Key technology for the Typhoon aircraft is also under development in Scotland, with Leonardo building the CAPTOR-E active electronically scanned array radar system – the future primary sensor for the aircraft – in Edinburgh under a €1bn deal that secures around 500 jobs in the area.
The Lossiemouth base will also be home for the nine P-8 Poseidon Maritime Patrol Aircraft on order for the Ministry of Defence. The £400m investment in the base will go toward upgrading runways, taxiways and accommodation for aircraft and crew to reflect the base’s growing role.
Boots on the ground
British Army activities in Scotland will have a new home under the funding, with former RAF base Leuchars Station, which was handed over to the army in 2015, set to become the central hub for army operations.
Leuchars is not the only army facility in the UK that will be expanded and upgraded over the coming few years. As part of a wider project known as the Army Basing Programme, the MoD announced as part of its 2010 Strategic Defence and Security Review that it would rebase the remaining British Forces Germany brigades back to the UK by 2020. Current timescales will see the final Field Army units, including elements of the 20th Armoured Infantry Brigade, withdraw from Germany in 2019.
It is estimated that drawing down the remaining troops from Germany will produce savings up to £240m per year, and £1.8bn has been committed by the MoD to improve army infrastructure across the UK to accommodate the troops and their families, along with the technical and training infrastructure.
The bigger picture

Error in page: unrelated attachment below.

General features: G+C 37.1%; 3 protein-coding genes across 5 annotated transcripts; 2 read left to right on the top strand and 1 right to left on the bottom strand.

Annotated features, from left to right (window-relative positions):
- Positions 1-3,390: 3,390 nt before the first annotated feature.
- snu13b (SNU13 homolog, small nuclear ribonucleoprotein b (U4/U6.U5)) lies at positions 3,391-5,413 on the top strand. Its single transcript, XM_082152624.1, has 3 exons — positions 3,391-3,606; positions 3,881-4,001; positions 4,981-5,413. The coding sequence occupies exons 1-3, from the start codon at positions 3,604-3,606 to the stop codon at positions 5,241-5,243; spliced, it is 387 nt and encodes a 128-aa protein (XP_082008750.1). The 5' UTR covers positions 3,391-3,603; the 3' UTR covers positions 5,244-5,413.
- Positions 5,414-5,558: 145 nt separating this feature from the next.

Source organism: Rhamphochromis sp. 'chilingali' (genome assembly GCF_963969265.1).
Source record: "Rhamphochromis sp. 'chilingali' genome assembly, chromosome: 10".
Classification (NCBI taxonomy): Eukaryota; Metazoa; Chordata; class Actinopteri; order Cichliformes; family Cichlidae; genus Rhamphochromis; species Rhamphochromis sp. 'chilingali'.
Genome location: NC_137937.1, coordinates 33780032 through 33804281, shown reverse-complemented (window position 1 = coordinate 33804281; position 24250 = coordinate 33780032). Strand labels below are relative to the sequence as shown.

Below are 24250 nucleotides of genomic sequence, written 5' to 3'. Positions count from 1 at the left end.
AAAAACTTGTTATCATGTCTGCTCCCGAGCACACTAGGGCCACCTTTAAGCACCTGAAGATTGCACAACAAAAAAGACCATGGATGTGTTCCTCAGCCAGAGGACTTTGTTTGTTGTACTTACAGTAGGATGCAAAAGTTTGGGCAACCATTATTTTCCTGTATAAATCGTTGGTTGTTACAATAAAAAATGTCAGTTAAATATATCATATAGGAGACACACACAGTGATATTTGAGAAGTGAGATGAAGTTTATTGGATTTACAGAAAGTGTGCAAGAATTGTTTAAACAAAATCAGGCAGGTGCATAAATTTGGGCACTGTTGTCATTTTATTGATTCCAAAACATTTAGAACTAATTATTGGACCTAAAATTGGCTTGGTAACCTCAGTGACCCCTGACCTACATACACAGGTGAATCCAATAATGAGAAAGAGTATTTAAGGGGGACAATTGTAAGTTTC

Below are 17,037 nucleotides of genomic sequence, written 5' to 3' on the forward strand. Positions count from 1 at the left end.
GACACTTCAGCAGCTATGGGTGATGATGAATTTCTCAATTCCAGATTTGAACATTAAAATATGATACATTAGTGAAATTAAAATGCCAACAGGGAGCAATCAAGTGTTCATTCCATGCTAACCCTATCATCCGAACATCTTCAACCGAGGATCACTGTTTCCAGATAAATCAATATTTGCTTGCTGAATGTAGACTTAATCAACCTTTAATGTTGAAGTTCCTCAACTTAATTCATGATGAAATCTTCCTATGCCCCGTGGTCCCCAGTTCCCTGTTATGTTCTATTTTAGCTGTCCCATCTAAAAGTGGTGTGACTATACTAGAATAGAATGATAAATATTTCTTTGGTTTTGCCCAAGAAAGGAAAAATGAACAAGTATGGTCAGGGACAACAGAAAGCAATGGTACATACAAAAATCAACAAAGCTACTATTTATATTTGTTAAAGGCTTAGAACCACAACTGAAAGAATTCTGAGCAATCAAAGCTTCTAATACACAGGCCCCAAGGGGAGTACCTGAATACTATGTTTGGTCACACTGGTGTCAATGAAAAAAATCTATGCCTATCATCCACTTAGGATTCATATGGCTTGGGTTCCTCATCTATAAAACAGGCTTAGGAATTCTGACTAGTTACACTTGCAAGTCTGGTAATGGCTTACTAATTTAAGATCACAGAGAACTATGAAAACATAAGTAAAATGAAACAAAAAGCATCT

At the same time, the MoD is running its £4bn Defence Estate programme, under which it is rationalising sites across the UK and investing in a ‘better built’ estate that will better meet the needs of the armed forces. Currently, the UK defence estate is “too big, too expensive, with too many sites in the wrong locations,” according to the Secretary of State for Defence. The estate covers 424,000 hectares – around 1.8%of the UK’s land mass; and 40% of assets are more than 50 years old.
Fallon said: “We have been spending billions maintaining a defence estate that doesn’t meet the needs of our armed forces. This plan delivers an estate fit for our forces and their families. By putting money where it is needed, we will provide better facilities to train our armed forces and deliver more stability for military families.”
In total, 91 of the most expensive sites around the country will be sold off. Scotland has not escaped the axe, with eight bases across the country to be closed by 2032.
Under the plans, by 2040 the estate will be 30% smaller, with capability based around new centres of specialism with better infrastructure that can be utilised more effectively to meet the needs of Joint Force 2025. The investment to make HM naval base Clyde the home of all the UK’s submarines, as well as the development of RAF Lossiemouth for the new P-8 maritime patrol aircraft capability, are critical steps to achieving these goals, but commentators remain divided as to whether the overall change to Scotland’s military infrastructure and identity will be a positive or negative one.